Now Dorvai said “Zarel, you need to learn the disciplines we use to hold the Darkness at the back of our Perception. Whitestar will show you.” Whitestar led Zarel to the Prayer Place and, as Dorvai had instructed, they linked Perceptions so she could share the disciplines with him. It was difficult for Zarel at first, but Whitestar patiently showed him what to do, how to build the mind-barrier that kept the Darkness at bay, until he understood. Then she withdrew her Perception and let him try. It still cost him a little struggle, but eventually he succeeded. Whitestar told him “You will need to do that whenever you feel the Darkness threatening to overwhelm you.” “Thank you, Whitestar” he said, then “Will you make the Thought-without-Words with me, so that we can contact Aren and Moondancer? I would like to tell them about the Malani. I know Karlin’s betrothed, Janna, fears for him, and it might ease her mind to know there are others to protect us.” “Oh, yes!” she exclaimed “And I would like to know how Moondancer fares in your world.” They joined their Perceptions again and reached out to Aren and Moondancer. The two were with the others at the house by the Harbour, sharing a meal, but stopped suddenly and looked at each other as they felt the touch of their twins’ Perceptions. Aiel, Arenel and Aila too felt the pull of the Thought-without-Words, and joined the link.
The rest of them waited while the Perception-gifted communicated. When the link was broken, the others left it to Aren and Moondancer to pass on what Zarel and Whitestar had to say. “It is well with them” Aren told them. “Whitestar has taught Zarel how to overcome the pressure of the Darkness in Ma’al. And they have met a new people, the Malani. Their Lord told Zarel that they are all Children of Light, and their Swordsmen are the protectors of the Lightfriends, from ancient times. He said there were two peoples who guarded the Lightfriends then, but the Ketai – our people, Mother! – came into Li’is with the First Lightfriends, while the Malani stayed to guard the Lightfriends who volunteered to stay in Ma’al and keep the service of Light alive there. So another old legend is true.” Janna exclaimed “Oh, praise Light! Karlin and Karis will not have to defend Zarel alone!” Surprised, Moondancer said “You did not know of the Malani? I thought since you knew the Ketai … oh, I am sorry! If I had known, I could have told you they were our defenders, and perhaps you would have been less anxious for Zarel and the Swordsmen.” Janna smiled at her “You could not have known, Moondancer. This world is as strange to you as Ma’al is to them. No doubt Whitestar has concerns for you too.” She sighed. “I do have faith in my spirit, that Light will keep them safe, but my heart is human, and I cannot help but be anxious for Karlin – and the others, of course – until he is safely back with me.”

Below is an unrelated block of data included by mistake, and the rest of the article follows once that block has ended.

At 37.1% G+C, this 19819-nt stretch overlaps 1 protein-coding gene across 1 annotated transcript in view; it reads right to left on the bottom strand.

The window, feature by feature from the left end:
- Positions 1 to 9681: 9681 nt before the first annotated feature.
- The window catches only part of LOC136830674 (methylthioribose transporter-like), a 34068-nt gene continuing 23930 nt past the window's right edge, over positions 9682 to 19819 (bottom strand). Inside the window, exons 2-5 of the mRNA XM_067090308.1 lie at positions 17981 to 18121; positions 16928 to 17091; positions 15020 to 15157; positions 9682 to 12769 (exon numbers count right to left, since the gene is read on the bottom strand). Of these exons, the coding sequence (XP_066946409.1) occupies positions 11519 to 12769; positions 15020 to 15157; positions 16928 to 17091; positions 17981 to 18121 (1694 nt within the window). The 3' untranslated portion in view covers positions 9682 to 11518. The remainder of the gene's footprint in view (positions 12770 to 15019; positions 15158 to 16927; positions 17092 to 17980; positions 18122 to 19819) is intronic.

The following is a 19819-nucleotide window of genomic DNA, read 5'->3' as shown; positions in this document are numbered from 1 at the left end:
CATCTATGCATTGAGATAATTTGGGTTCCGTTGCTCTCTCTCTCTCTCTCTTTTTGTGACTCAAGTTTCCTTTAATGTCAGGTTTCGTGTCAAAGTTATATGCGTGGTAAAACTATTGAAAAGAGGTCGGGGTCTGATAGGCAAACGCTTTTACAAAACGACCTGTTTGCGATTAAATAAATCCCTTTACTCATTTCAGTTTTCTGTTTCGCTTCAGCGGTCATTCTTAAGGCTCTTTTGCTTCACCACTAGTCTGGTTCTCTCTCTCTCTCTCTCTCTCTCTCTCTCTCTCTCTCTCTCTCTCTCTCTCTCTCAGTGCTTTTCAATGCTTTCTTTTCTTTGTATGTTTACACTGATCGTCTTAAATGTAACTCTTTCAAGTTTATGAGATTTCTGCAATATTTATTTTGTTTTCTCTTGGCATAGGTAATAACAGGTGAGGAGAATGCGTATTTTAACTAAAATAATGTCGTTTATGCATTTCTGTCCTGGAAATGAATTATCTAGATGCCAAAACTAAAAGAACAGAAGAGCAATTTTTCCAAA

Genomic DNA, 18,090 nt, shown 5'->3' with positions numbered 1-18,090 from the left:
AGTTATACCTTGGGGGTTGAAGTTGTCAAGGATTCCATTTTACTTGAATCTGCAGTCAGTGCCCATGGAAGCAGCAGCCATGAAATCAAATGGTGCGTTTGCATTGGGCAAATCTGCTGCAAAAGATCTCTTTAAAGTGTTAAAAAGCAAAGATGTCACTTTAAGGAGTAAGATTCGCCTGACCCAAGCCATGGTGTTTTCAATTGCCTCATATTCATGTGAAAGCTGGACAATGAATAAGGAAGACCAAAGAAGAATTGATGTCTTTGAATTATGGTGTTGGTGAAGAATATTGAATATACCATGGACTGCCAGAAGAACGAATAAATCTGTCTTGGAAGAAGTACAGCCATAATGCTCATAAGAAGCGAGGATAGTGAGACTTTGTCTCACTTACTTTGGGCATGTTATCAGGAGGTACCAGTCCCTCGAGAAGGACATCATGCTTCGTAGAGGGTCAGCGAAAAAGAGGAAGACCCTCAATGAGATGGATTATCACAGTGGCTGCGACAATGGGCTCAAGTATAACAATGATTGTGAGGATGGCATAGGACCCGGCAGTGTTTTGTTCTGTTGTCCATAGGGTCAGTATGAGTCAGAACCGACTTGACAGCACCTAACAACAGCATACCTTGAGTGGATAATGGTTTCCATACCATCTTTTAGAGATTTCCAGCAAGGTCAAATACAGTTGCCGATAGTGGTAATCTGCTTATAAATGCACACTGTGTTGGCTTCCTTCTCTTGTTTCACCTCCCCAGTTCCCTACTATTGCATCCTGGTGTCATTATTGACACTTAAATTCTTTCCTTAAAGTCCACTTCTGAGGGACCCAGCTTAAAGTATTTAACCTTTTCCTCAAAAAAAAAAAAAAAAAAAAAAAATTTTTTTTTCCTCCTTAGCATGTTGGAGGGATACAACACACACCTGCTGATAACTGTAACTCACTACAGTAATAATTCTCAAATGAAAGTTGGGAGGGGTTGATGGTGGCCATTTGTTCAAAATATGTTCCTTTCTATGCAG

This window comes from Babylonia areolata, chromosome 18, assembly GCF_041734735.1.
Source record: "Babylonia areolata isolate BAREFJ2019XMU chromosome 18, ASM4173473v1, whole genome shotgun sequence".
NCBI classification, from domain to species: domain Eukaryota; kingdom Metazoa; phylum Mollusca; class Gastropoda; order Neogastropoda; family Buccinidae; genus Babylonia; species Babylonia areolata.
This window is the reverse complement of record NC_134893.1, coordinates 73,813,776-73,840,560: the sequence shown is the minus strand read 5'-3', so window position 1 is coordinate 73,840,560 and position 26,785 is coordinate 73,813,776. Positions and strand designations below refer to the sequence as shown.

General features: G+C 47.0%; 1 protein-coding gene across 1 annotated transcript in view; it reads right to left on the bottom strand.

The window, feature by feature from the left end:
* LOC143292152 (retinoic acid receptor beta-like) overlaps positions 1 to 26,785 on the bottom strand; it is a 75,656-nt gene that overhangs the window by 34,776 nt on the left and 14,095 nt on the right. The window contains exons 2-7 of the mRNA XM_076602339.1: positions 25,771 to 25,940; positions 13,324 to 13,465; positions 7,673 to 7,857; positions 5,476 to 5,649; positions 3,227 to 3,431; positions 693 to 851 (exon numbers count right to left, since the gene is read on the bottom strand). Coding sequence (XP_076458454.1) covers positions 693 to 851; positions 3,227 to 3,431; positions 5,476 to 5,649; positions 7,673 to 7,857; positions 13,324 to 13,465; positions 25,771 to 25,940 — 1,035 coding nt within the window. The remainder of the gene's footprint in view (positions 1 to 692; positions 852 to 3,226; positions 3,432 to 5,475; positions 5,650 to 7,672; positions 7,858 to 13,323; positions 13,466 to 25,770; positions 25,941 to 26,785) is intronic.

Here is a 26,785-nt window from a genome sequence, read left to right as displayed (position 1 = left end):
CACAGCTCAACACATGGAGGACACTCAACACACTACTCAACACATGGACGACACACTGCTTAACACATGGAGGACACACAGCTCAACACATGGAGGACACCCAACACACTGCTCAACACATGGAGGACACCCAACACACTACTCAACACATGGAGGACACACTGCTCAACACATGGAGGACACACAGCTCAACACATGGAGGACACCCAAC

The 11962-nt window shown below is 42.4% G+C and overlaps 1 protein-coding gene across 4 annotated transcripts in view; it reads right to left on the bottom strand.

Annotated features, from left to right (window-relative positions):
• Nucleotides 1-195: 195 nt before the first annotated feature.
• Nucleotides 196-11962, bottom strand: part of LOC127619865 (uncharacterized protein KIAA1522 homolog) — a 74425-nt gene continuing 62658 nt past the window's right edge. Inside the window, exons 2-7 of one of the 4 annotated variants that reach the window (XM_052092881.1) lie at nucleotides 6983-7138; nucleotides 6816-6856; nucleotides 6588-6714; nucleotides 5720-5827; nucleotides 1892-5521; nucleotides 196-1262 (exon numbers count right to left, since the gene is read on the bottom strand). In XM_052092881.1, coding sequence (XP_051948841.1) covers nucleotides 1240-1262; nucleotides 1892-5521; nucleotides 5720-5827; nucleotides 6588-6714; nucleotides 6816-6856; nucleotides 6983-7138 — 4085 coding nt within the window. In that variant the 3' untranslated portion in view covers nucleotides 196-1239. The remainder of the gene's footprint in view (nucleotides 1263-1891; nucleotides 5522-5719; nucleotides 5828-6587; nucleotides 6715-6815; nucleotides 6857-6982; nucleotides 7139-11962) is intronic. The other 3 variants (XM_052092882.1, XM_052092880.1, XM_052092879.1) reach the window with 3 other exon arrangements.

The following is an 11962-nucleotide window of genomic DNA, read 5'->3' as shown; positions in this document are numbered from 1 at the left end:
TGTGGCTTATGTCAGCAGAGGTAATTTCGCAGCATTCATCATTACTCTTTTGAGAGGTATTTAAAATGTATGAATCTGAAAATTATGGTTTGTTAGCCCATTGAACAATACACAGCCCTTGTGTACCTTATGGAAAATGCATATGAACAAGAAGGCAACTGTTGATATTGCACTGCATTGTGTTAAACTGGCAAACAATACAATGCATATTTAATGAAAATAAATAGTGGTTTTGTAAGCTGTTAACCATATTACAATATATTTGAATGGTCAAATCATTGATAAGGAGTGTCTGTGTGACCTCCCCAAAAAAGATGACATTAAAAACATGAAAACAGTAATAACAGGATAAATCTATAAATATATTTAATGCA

In the Prayer Place, Whitestar said “I am glad that it is well with Moondancer. It is still all so strange to her, but she is in the world of Light, and everyone has been so kind to her.” Zarel said “Aren will look after her”. “I know” she smiled. He was still holding the Lightstone in his hands, for they had used it to augment their link with the others. Now he felt his gaze drawn to it, and called Whitestar to make the link again, feeling something was about to happen. As she linked Perceptions with him and he gazed into the Lightstone, suddenly it was as if their joined Perceptions soared out over the lands around them. He heard her gasp, as it seemed the world of Ma’al grew misty black before their gaze. Everything was shrouded in Darkness, but then they began to see, here and there, pinpricks of light, some singly, some in groups. Zarel realised that they were seeing the world of Ma’al as Light saw it, a world of Darkness but with some seeds of Light. The tiny lights they could see must be the Lightfriends and Children of Light of Ma’al. And though they were only a very small part of the people of Ma’al, still there were more than Zarel had thought.